Google Goes to the Museum, Takes Anatomy, and Challenges Hackers
Google extends its tendrils into new arenas so quickly that it’s difficult to keep up. This week the giant tech company is creating digital art museums, challenging the hackers of the world, letting you play doctor on your tablet, and messing around with fractals.
Google Art Project
Going to an art museum: Sure, it’s a great way to improve your cultural cache, but it also makes your feet hurt. Fortunately for couch potato art lovers (or those of us who can’t fly all over the world on a whim), Google is bringing some of the world’s greatest museums to you through Art Project, which takes Street View technology into the Metropolitan Museum of Art, the Van Gogh Museum, and others.
The level of detail offered up by up to 14 billion pixels is pretty jaw-dropping. Take â€œThe Ambassadorsâ€ by Hans Holbein the Younger at the National Gallery in London. It would be easy to ignore the sheet of music that sits on a table in the painting. But with the Google Art Projectâ€™s magnification, users can see that the sheet music actually has real music painted onto it. The user can zoom-in and see the individual notes and words with pin-sharp clarity. [Wall Street Journal]
For now just one painting from each of the participating museums is captured in such detail. More could come, and the project’s founder is also seeking a way to capture three-dimensional art, like sculpture.
A Chrome Challenge
For the first time, Google is taking its Chrome browser to Pwn2Own, a competition in which hackers try to break into the major Internet browsers including Firefox and Internet Explorer. And the company is making things a little more interesting, kicking in an additional $20,000 of prize money into the pool.
The rules for Chrome are slightly different than for the other browsers because it’s the only one of the four that uses a “sandbox,” an anti-exploit defense. A sandbox isolates system processes, preventing or at least seriously hindering malware from escaping an application — in this case Chrome — to wreak havoc on the computer. … To walk off with Google’s $20,000 on Pwn2Own’s first day, a researcher must find and exploit two vulnerabilities in Google’s code. Only on the second and third days of the contest can researchers employ a non-Chrome bug, say one in Windows, to break out of the sandbox. [Computer World]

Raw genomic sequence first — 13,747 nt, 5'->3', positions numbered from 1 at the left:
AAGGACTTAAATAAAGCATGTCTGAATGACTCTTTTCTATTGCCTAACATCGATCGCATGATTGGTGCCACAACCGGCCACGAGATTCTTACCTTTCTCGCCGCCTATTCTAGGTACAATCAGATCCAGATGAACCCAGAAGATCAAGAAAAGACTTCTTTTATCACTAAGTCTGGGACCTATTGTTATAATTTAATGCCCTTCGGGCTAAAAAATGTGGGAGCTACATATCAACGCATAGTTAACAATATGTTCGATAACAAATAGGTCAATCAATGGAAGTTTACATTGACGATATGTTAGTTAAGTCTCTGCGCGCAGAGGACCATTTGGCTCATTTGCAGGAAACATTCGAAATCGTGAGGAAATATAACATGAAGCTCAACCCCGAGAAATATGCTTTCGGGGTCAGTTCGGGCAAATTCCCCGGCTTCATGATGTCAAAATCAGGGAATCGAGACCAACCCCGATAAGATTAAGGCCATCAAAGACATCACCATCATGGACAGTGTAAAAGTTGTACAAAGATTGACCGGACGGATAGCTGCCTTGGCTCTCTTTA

Smart investment by Google: If Chrome’s defenses are vulnerable, it’s better to find out through a friendly competition than a malicious attack.
Anatomy on Your Tablet
This week saw the roll out of the newest version of Honeycomb, Google’s mobile operating system for android devices, along with its app store. This news doesn’t find DISCOVER agog in gadget geekery, but what does is something you can do with it: explore the structure of the human body.
Google Body, which is already available in web form, can now run on Android tablets that use the 3.0 Honeycomb version of Googleâ€™s mobile operating system. Using 3D graphics capabilities of the latest tablets such as Motorolaâ€™s Xoom, the hardware is now good enough to properly display a 3D-heavy app such as Google Body, which lets you look at your organs, muscles and bones. [VentureBeat]
In our recent photo gallery of psychedelic science images, we included the magnificent fractal images from Mandelbrot and Julia sets. Now, thanks to Google, you can explore these images in deep detail.
Fractal generators have always been a popular way to push computers to their limits, but modern hardware and software is now powerful enough to render them in-browser. Julia Map relies on the new HTML5 standard in combination with Web Workers, a piece of software that lets web applications take full advantage of the multi-core processors within newer computers. [New Scientist]
Image: Wikimedia Commons
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